All material subject to strictly enforced copyright laws. © 2022 ITR is part of the Euromoney Institutional Investor PLC group.

Treading water


Achieving transparency, whether as a taxpayer or tax authority, can often feel like you are treading water.

Achieving transparency, whether as a taxpayer or tax authority, can often feel like you are treading water. When it feels like you are getting closer to the shore, another wave of proposals, each with new rules and threats of controversy pushing you out into open water.

Internal procedures, data gathering, analytics, and clear policies all play a key part in achieving transparency. However, transparency initiatives are vulnerable to subjective judgements (page six).

Nevertheless, companies are often accused of pursuing the lowest effective tax rate possible. Many companies are now focused on educating tax authorities, stakeholders and the public to explain how they pay their taxes (page 74). Meanwhile, The B Team has found a framework that it believes could work for many large businesses (page 20).

Many reading this will argue that this is a problem for taxpayers as they aim to comply and protect their business reputation. However, tax authorities are dealing with the same challenges.

Country-by-country reporting (CbCR) and the automatic exchange of information (AEOI) are just two transparency initiatives where it is not entirely clear how governments are analysing and using the data. There are still deep trust issues partly because of this. Furthermore, if tax authorities are viewed as more aggressive and less trustworthy, taxpayers will be ever-more cautious about how open they are with their tax affairs.

It's a vicious circle between taxpayer and tax authorities, but what makes it tougher are tax justice networks fighting for more transparency and fairness. Despite the CbCR and AEOI initiatives being introduced, it's not enough for some non-governmental organisations (NGOs) and they continue to push the debate further (page 40). These networks, while performing an essential service, are not letting taxpayers and governments rest.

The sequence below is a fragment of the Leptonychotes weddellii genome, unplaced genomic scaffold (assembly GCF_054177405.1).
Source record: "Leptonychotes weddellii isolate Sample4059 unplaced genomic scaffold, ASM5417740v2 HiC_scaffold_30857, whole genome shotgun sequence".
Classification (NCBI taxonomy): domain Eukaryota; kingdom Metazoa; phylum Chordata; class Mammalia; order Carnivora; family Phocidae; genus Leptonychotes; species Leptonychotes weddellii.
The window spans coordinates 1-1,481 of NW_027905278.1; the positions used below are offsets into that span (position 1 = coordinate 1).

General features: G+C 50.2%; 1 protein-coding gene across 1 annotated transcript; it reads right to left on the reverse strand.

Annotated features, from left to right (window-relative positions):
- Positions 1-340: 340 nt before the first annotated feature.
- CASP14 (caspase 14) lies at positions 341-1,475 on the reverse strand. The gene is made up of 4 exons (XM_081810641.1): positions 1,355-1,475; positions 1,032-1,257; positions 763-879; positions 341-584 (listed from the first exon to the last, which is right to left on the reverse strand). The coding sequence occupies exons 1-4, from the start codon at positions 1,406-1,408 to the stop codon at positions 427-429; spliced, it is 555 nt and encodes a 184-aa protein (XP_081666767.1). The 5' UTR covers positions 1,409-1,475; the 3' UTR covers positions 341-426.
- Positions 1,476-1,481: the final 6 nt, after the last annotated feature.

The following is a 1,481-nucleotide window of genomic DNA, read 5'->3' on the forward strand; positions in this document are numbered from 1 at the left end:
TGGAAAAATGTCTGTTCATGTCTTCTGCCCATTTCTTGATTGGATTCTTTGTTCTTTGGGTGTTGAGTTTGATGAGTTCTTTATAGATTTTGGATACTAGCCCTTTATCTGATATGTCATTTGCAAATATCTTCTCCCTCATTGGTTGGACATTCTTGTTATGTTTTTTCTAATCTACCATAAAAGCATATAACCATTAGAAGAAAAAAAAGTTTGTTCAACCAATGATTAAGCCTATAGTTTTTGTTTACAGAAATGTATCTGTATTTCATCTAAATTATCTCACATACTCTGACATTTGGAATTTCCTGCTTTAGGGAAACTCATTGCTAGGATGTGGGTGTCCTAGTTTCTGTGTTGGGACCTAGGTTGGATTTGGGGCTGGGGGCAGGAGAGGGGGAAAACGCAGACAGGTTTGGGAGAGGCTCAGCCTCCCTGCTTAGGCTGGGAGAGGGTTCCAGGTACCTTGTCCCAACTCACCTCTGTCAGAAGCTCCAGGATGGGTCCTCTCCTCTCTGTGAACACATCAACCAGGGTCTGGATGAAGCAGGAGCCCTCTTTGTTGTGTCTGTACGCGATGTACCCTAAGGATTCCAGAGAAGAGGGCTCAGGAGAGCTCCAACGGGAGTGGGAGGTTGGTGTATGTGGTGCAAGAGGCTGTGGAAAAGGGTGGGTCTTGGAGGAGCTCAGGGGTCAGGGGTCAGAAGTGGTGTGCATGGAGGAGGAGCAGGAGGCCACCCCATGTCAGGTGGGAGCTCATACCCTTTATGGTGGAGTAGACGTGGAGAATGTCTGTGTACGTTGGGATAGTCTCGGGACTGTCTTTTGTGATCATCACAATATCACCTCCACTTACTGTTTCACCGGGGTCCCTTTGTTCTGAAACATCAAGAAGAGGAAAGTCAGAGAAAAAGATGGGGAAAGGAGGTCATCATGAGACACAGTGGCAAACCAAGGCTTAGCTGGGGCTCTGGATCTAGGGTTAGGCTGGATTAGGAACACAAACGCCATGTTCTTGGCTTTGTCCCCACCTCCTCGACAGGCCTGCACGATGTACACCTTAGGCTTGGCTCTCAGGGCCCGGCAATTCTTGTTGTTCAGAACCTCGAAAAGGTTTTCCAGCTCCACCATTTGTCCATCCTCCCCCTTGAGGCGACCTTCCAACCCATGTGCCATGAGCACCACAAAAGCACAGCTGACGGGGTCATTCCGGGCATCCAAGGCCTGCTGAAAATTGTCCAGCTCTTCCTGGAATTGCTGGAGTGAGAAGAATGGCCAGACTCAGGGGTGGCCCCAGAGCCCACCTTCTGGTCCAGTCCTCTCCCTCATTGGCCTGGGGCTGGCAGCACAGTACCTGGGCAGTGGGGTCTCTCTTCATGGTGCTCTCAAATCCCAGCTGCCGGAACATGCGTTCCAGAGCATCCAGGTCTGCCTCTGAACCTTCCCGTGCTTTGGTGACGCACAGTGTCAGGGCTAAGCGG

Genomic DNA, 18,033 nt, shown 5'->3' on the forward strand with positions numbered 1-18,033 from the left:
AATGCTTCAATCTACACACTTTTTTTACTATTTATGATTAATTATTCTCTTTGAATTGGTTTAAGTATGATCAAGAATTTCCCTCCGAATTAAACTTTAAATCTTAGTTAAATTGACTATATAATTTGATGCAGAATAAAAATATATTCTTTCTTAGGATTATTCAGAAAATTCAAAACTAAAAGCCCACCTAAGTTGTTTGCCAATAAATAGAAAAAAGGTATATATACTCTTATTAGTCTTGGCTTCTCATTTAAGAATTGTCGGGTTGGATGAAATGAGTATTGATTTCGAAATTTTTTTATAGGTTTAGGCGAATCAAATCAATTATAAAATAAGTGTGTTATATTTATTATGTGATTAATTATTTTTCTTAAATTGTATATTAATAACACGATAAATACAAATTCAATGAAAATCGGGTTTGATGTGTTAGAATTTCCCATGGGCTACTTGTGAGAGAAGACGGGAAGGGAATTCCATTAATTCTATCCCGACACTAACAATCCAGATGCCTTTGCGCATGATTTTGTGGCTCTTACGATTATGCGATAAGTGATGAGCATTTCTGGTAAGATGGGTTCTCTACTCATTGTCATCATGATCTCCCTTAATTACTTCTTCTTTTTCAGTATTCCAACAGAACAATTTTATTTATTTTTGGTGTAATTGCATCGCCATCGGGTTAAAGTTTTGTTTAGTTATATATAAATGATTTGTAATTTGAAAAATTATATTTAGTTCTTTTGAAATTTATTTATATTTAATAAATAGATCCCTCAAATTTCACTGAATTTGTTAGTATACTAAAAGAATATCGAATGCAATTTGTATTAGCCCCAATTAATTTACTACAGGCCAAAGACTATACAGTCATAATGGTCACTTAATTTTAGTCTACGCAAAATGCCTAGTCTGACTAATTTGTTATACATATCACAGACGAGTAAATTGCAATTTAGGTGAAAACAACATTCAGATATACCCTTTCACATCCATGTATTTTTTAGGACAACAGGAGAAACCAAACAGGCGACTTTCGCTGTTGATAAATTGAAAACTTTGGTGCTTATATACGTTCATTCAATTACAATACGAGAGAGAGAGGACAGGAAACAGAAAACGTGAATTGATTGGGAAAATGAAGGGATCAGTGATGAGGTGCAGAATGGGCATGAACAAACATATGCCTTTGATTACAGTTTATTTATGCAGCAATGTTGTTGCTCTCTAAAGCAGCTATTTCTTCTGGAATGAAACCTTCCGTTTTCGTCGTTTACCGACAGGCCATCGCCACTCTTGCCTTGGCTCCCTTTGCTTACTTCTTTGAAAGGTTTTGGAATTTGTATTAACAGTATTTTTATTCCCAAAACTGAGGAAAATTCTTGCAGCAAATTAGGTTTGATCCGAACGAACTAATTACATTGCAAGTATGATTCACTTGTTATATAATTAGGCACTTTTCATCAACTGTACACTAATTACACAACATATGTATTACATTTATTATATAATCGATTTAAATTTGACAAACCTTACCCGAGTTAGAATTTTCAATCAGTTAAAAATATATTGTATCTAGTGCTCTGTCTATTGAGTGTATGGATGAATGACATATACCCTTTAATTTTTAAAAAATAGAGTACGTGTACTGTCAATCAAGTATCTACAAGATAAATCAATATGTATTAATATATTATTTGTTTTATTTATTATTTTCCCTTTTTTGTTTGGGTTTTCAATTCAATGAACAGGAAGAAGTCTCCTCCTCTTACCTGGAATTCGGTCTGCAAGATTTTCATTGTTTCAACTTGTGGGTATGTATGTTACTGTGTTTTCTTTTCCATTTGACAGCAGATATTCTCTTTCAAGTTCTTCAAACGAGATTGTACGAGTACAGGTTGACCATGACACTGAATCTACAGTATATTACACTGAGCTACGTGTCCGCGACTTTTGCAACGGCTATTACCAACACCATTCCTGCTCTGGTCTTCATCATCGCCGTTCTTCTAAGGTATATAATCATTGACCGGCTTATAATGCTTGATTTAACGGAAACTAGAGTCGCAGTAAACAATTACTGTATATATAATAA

No matter what policies are put in place, it seems the water beneath our feet is always getting deeper as NGOs push the boundaries. Many will be trying to stay afloat and avoid getting lost at sea.

Anjana Haines
Managing editor, International Tax Review

More from across our site

This week European Commission officials consider legal loopholes to secure minimum corporate taxation, while Cisco and Microsoft shareholders call for tax transparency.
The fast-food company’s tax settlement with French authorities strengthens the need for businesses to review their TP arrangements and documentation.
The full ALP model will be adopted through a new TP regime, which is set to boost the country’s investments and tax certainty.
Tax professionals have called on the UK government to reconsider its online sales tax as it would affect the economy at the worst time.
Tax professionals have called on companies to act urgently to meet e-invoicing compliance targets as the EU plans to ramp up digitisation.
In the wake of India’s ambitious 25-year plan for economic growth, ITR has partnered with leading tax commentators to discuss what the future will look like for India and for the rest of the world.
But experts cast doubt on HMRC's data and believe COVID-19 would have increased the revenue shortfall.
EY’s plan to separate its auditing and consulting businesses might lessen scrutiny from global regulators, but the brand identity could suffer, say sources.
Multinationals are asking world leaders to put a scale on carbon pricing to tackle climate change at the 48th G7 summit in Germany, from June 26 to 28.
The state secretary told the French press that the country continues to oppose pillar two’s global minimum tax rate following an Ecofin meeting last week.
We use cookies to provide a personalized site experience.
By continuing to use & browse the site you agree to our Privacy Policy.
I agree